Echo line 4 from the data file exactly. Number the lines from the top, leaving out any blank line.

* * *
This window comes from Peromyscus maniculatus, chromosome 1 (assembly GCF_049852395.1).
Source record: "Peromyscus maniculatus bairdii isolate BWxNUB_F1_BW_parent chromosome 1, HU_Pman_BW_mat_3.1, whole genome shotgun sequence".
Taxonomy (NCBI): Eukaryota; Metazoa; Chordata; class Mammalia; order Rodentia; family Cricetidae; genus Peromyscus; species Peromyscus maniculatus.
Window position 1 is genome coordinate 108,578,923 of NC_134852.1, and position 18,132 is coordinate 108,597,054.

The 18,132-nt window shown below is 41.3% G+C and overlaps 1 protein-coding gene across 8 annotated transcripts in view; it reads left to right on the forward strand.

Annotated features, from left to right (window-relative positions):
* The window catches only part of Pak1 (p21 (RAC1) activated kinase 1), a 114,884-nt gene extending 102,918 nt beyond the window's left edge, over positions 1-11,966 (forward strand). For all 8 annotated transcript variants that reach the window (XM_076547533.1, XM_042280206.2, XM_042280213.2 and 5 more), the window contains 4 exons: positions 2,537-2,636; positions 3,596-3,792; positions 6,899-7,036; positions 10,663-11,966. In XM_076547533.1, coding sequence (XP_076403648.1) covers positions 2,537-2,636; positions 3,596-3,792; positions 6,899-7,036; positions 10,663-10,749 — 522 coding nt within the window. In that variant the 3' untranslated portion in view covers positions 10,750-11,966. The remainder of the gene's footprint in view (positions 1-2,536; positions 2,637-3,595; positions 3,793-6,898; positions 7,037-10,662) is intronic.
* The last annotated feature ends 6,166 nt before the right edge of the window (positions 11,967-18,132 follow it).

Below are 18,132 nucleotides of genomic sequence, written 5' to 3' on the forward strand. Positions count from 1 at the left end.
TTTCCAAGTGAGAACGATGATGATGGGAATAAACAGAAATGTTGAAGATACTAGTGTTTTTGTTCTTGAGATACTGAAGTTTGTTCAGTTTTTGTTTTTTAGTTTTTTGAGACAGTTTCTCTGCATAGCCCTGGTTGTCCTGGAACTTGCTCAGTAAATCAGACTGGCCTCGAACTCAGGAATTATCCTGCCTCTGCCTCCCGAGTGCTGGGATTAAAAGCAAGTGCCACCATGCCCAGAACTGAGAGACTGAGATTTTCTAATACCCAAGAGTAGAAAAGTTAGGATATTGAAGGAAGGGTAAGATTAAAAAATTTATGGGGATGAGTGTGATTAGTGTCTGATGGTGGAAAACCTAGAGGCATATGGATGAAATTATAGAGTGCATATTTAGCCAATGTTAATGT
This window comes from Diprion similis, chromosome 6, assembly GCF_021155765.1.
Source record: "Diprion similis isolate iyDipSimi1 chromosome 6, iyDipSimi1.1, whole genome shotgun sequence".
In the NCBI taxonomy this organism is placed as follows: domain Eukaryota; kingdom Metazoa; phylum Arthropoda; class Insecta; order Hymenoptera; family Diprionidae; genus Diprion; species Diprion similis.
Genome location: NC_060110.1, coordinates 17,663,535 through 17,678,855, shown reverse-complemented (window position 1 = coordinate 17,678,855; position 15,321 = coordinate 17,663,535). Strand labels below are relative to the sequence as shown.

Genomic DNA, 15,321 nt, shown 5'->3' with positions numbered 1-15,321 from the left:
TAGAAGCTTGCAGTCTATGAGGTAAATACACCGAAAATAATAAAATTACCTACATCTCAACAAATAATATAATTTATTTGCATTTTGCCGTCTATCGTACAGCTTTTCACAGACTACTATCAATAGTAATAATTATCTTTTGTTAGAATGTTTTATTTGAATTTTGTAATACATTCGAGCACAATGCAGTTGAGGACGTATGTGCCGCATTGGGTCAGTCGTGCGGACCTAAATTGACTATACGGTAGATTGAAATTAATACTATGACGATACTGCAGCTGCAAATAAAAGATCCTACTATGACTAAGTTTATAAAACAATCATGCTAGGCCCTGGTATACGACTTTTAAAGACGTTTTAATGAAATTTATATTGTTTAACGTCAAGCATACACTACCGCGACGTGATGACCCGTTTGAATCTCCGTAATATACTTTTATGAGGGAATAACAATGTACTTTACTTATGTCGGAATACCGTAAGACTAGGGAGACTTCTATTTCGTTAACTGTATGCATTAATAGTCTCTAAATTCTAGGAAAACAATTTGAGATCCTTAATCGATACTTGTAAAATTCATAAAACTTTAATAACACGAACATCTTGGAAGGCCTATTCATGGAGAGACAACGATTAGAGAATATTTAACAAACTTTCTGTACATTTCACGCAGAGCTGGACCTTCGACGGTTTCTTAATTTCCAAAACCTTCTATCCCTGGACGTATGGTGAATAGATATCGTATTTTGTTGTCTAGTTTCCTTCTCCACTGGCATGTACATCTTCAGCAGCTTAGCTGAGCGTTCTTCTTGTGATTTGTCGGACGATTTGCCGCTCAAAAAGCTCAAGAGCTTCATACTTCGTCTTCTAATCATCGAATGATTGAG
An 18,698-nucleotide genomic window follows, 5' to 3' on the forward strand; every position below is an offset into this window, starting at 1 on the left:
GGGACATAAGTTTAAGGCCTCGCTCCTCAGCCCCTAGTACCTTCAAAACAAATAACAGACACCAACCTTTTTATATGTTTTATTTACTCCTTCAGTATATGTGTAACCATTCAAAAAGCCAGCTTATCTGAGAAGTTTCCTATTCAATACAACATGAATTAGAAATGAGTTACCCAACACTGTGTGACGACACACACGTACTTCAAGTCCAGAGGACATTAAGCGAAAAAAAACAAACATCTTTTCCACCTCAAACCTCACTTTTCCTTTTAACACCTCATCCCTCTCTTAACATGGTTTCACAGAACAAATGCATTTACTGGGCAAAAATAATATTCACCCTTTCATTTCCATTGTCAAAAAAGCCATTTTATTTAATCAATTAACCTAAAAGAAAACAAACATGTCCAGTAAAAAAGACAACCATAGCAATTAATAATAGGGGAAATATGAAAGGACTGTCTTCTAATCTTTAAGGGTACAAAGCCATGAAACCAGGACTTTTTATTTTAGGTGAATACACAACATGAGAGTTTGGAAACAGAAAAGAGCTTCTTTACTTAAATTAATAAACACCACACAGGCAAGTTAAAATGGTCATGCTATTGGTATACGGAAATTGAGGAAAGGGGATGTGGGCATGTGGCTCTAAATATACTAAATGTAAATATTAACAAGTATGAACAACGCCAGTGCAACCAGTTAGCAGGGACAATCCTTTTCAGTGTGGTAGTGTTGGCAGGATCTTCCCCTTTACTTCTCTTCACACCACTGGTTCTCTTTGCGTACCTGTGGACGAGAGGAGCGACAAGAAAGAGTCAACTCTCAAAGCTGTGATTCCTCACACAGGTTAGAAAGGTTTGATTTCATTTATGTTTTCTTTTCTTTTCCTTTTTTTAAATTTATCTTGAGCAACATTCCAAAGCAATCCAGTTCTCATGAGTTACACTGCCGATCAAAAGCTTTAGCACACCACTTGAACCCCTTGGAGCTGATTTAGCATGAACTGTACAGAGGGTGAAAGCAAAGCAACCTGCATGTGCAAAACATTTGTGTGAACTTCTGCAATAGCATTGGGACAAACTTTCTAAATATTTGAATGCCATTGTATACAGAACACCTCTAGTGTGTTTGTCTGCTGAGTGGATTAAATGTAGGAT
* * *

Window position 1 is genome coordinate 108,578,923 of NC_134852.1, and position 18,132 is coordinate 108,597,054.